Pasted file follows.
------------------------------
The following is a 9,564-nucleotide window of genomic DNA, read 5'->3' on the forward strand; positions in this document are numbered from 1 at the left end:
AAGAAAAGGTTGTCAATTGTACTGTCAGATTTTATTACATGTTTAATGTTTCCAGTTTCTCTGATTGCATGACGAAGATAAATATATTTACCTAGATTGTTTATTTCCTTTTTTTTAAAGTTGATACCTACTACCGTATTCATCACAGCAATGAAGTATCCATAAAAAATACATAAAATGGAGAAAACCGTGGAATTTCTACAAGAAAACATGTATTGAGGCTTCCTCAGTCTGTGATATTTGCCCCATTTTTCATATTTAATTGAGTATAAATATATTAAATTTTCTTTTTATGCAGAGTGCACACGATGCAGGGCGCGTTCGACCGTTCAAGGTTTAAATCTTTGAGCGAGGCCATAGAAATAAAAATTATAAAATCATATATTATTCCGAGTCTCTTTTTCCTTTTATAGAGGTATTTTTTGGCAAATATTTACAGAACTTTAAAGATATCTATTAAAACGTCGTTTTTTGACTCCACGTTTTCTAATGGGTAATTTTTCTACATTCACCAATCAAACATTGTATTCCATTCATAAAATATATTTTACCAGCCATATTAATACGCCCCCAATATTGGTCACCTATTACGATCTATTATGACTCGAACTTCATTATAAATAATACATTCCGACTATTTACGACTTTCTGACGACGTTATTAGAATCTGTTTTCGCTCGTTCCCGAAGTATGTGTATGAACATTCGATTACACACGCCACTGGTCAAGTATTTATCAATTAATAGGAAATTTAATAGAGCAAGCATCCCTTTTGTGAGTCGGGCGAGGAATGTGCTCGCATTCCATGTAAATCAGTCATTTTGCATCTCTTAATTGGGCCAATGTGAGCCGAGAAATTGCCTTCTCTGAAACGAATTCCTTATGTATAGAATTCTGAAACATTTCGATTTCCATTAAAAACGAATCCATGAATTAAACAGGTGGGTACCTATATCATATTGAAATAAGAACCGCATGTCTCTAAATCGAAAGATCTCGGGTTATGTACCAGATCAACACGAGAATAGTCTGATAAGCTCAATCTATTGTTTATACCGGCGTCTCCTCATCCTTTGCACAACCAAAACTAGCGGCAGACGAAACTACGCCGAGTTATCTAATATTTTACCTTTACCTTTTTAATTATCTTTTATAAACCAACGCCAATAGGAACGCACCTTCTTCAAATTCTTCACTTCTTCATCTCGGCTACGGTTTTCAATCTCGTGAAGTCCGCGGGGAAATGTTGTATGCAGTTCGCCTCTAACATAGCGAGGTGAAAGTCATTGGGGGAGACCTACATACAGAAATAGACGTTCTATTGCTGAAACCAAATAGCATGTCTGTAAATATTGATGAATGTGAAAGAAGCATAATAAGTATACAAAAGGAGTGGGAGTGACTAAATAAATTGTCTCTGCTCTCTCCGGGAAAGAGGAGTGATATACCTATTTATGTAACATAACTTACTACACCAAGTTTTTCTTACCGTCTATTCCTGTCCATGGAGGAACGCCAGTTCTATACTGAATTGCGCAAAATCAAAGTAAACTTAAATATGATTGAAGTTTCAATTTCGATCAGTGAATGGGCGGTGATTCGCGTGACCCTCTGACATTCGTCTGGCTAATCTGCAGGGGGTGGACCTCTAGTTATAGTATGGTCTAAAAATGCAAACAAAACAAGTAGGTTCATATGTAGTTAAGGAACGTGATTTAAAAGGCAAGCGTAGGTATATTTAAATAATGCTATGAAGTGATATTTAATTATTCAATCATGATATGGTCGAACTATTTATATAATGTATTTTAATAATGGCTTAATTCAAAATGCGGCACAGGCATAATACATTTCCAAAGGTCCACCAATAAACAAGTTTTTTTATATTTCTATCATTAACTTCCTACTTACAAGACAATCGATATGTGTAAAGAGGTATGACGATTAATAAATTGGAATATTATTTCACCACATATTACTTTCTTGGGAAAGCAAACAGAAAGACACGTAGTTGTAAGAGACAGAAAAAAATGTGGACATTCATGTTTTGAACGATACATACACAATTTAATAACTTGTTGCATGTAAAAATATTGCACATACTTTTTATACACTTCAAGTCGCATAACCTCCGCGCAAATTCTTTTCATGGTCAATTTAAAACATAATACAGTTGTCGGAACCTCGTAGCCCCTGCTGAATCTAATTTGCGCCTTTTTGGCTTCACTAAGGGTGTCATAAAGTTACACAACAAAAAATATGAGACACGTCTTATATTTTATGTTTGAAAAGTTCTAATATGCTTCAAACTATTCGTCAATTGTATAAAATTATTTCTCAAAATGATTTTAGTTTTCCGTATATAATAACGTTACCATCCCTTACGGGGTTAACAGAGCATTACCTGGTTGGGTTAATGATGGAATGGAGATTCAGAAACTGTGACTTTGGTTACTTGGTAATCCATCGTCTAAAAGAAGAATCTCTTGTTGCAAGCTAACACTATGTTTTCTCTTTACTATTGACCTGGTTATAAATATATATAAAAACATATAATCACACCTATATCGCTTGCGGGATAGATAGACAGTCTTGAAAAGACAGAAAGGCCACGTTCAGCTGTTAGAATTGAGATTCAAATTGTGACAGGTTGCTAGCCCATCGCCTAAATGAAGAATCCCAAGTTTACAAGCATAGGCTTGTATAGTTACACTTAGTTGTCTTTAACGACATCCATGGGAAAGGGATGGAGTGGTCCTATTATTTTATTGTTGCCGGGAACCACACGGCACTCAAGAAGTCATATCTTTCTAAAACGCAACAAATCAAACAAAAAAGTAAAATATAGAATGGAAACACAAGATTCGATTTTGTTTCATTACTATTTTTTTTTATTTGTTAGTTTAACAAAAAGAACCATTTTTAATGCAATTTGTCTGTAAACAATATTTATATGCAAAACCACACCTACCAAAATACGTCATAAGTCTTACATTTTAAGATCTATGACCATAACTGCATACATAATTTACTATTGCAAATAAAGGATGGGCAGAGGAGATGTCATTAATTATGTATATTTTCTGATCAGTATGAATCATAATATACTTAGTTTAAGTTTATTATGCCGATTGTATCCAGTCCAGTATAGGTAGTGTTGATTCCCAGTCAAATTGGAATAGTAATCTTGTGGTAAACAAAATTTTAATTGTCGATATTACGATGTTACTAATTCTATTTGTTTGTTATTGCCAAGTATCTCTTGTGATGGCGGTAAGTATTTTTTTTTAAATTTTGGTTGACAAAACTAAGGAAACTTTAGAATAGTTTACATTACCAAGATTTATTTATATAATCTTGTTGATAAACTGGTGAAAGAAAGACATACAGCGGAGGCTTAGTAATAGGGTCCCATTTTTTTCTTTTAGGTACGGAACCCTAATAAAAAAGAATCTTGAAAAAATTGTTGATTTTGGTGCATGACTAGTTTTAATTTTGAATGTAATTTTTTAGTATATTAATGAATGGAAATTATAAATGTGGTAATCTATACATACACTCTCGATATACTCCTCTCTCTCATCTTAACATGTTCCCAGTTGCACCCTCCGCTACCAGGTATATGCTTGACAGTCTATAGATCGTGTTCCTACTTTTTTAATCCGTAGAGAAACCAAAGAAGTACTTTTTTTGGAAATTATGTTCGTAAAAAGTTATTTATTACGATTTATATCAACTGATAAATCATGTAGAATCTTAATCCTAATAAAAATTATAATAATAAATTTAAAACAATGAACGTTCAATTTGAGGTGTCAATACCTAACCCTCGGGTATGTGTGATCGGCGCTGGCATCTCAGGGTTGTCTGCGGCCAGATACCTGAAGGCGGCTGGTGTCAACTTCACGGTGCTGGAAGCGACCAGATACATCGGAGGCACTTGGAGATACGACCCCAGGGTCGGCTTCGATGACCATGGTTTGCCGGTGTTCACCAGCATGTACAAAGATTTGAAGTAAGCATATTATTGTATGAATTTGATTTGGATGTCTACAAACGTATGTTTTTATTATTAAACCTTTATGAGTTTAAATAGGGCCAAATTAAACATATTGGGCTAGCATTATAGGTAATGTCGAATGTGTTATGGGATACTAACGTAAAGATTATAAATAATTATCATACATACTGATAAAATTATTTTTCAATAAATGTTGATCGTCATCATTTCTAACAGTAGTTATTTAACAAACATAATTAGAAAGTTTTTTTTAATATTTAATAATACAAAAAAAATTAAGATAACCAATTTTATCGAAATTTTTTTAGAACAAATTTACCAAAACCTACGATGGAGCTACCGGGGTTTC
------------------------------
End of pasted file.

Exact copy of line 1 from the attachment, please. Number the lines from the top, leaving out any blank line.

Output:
The following is a 9,564-nucleotide window of genomic DNA, read 5'->3' on the forward strand; positions in this document are numbered from 1 at the left end: